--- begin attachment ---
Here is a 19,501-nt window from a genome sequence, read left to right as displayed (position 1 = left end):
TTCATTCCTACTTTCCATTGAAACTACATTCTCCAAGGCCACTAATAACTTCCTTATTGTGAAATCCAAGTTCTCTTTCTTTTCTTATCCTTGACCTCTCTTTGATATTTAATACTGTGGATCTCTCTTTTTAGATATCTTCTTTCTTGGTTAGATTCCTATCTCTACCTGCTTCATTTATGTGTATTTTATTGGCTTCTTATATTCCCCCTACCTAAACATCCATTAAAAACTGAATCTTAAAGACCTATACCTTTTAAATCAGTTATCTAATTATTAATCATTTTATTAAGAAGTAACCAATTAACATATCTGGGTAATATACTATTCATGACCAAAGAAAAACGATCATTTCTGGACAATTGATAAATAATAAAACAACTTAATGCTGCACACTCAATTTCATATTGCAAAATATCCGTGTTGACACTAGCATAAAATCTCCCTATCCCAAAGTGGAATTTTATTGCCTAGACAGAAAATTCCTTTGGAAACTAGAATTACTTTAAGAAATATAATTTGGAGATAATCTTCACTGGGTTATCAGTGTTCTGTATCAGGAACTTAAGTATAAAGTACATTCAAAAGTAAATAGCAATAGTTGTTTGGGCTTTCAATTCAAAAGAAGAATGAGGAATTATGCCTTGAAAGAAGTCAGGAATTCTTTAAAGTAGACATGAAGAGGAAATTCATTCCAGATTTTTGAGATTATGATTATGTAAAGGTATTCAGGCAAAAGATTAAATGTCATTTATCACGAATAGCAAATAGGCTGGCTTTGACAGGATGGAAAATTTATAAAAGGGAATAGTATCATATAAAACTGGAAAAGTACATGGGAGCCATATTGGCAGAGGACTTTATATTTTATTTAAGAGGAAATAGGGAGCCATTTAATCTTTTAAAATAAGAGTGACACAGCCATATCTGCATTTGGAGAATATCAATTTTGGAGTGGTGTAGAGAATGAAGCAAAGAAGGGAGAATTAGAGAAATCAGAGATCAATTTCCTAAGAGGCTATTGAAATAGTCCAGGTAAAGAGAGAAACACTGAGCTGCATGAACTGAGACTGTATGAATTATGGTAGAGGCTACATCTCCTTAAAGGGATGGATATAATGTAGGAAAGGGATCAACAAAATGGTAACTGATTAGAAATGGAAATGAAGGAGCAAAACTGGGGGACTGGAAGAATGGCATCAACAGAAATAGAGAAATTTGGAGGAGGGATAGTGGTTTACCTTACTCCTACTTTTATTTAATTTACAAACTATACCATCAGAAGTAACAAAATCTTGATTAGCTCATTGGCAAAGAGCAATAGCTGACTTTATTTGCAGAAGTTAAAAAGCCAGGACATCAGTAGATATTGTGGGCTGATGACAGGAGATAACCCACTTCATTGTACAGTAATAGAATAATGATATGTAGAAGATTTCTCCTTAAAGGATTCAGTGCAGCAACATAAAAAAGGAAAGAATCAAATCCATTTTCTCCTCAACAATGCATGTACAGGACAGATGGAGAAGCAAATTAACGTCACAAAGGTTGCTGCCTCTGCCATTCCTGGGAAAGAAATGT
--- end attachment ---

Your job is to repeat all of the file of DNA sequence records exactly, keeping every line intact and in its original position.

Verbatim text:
Here is a 19,501-nt window from a genome sequence, read left to right as displayed (position 1 = left end):
TTCATTCCTACTTTCCATTGAAACTACATTCTCCAAGGCCACTAATAACTTCCTTATTGTGAAATCCAAGTTCTCTTTCTTTTCTTATCCTTGACCTCTCTTTGATATTTAATACTGTGGATCTCTCTTTTTAGATATCTTCTTTCTTGGTTAGATTCCTATCTCTACCTGCTTCATTTATGTGTATTTTATTGGCTTCTTATATTCCCCCTACCTAAACATCCATTAAAAACTGAATCTTAAAGACCTATACCTTTTAAATCAGTTATCTAATTATTAATCATTTTATTAAGAAGTAACCAATTAACATATCTGGGTAATATACTATTCATGACCAAAGAAAAACGATCATTTCTGGACAATTGATAAATAATAAAACAACTTAATGCTGCACACTCAATTTCATATTGCAAAATATCCGTGTTGACACTAGCATAAAATCTCCCTATCCCAAAGTGGAATTTTATTGCCTAGACAGAAAATTCCTTTGGAAACTAGAATTACTTTAAGAAATATAATTTGGAGATAATCTTCACTGGGTTATCAGTGTTCTGTATCAGGAACTTAAGTATAAAGTACATTCAAAAGTAAATAGCAATAGTTGTTTGGGCTTTCAATTCAAAAGAAGAATGAGGAATTATGCCTTGAAAGAAGTCAGGAATTCTTTAAAGTAGACATGAAGAGGAAATTCATTCCAGATTTTTGAGATTATGATTATGTAAAGGTATTCAGGCAAAAGATTAAATGTCATTTATCACGAATAGCAAATAGGCTGGCTTTGACAGGATGGAAAATTTATAAAAGGGAATAGTATCATATAAAACTGGAAAAGTACATGGGAGCCATATTGGCAGAGGACTTTATATTTTATTTAAGAGGAAATAGGGAGCCATTTAATCTTTTAAAATAAGAGTGACACAGCCATATCTGCATTTGGAGAATATCAATTTTGGAGTGGTGTAGAGAATGAAGCAAAGAAGGGAGAATTAGAGAAATCAGAGATCAATTTCCTAAGAGGCTATTGAAATAGTCCAGGTAAAGAGAGAAACACTGAGCTGCATGAACTGAGACTGTATGAATTATGGTAGAGGCTACATCTCCTTAAAGGGATGGATATAATGTAGGAAAGGGATCAACAAAATGGTAACTGATTAGAAATGGAAATGAAGGAGCAAAACTGGGGGACTGGAAGAATGGCATCAACAGAAATAGAGAAATTTGGAGGAGGGATAGTGGTTTACCTTACTCCTACTTTTATTTAATTTACAAACTATACCATCAGAAGTAACAAAATCTTGATTAGCTCATTGGCAAAGAGCAATAGCTGACTTTATTTGCAGAAGTTAAAAAGCCAGGACATCAGTAGATATTGTGGGCTGATGACAGGAGATAACCCACTTCATTGTACAGTAATAGAATAATGATATGTAGAAGATTTCTCCTTAAAGGATTCAGTGCAGCAACATAAAAAAGGAAAGAATCAAATCCATTTTCTCCTCAACAATGCATGTACAGGACAGATGGAGAAGCAAATTAACGTCACAAAGGTTGCTGCCTCTGCCATTCCTGGGAAAGAAATGT